We trust our elected officials to represent us, listen to our feedback, and provide us with information on issues of public importance. In our modern era, public officials use social media to conduct official business, share important information about key issues, and engage with their constituents.

No one should be denied access to these social media platforms or blocked from expressing their opinion because their viewpoint does not align with that of their elected official. The First Amendment of the U.S. Constitution demands it, as do Article I, § 12 of the Constitution of Virginia and existing caselaw. Yet in spite of these laws, some elected officials in the Commonwealth continue to delete comments and block people on social media just for exercising their right to free speech.

A limited or designated public forum is a venue that “the government has purposefully opened to the public, or some segment of the public, for expressive activity.” Speech in these forums is protected under the First Amendment, just as it would be in a traditional forum like a public park or sidewalk. The First Amendment also prohibits viewpoint discrimination in all forums. It is unconstitutional for a government official to restrict speech based on someone’s point of view.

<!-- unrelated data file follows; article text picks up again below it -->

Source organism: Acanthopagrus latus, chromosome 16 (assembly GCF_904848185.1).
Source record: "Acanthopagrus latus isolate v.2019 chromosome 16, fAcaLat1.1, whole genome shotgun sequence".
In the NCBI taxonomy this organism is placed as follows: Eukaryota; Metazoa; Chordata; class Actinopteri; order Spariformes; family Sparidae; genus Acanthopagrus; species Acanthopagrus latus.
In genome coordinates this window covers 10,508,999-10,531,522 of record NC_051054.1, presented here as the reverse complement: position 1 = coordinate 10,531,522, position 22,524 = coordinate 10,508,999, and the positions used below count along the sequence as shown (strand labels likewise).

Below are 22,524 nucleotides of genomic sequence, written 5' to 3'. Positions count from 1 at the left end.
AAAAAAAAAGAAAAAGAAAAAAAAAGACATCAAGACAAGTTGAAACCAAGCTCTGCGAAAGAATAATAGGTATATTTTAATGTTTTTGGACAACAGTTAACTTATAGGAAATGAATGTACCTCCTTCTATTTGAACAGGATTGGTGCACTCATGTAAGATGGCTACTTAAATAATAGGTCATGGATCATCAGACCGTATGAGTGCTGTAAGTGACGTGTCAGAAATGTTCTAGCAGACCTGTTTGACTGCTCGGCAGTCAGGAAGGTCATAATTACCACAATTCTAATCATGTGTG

These First Amendment principles also apply to social media. In January 2019, the U.S. Court of Appeals for the Fourth Circuit held that government officials may not block people because of their viewpoint, nor can they retaliate against speech they dislike, on social media. The court held that Loudoun County School Board Chair Phyllis Randall “committed a cardinal sin under the First Amendment” when she deleted comments and blocked Brian Davison from accessing her Facebook page.

Because Randall used her Facebook page for official purposes, including informing residents of important meetings or public safety issues, it is considered a public forum. By blocking Davison and deleting his comments, Randall violated his First Amendment right to free speech by engaging in viewpoint discrimination.

Censoring comments and blocking constituents on social media accounts used for public purposes is impermissible when based on the content or viewpoint of the messages being deleted or blocked. Elected officials should be aware of their legal obligations, and each constituent should be informed of their First Amendment rights with respect to social media public forums managed by elected officials.

If your public official has deleted your comments or blocked you on their official social media page, we encourage you to take screen shots, contact their office to register your complaint, and complete an ACLU-VA intake form. Your voice deserves to be heard by those elected to represent you.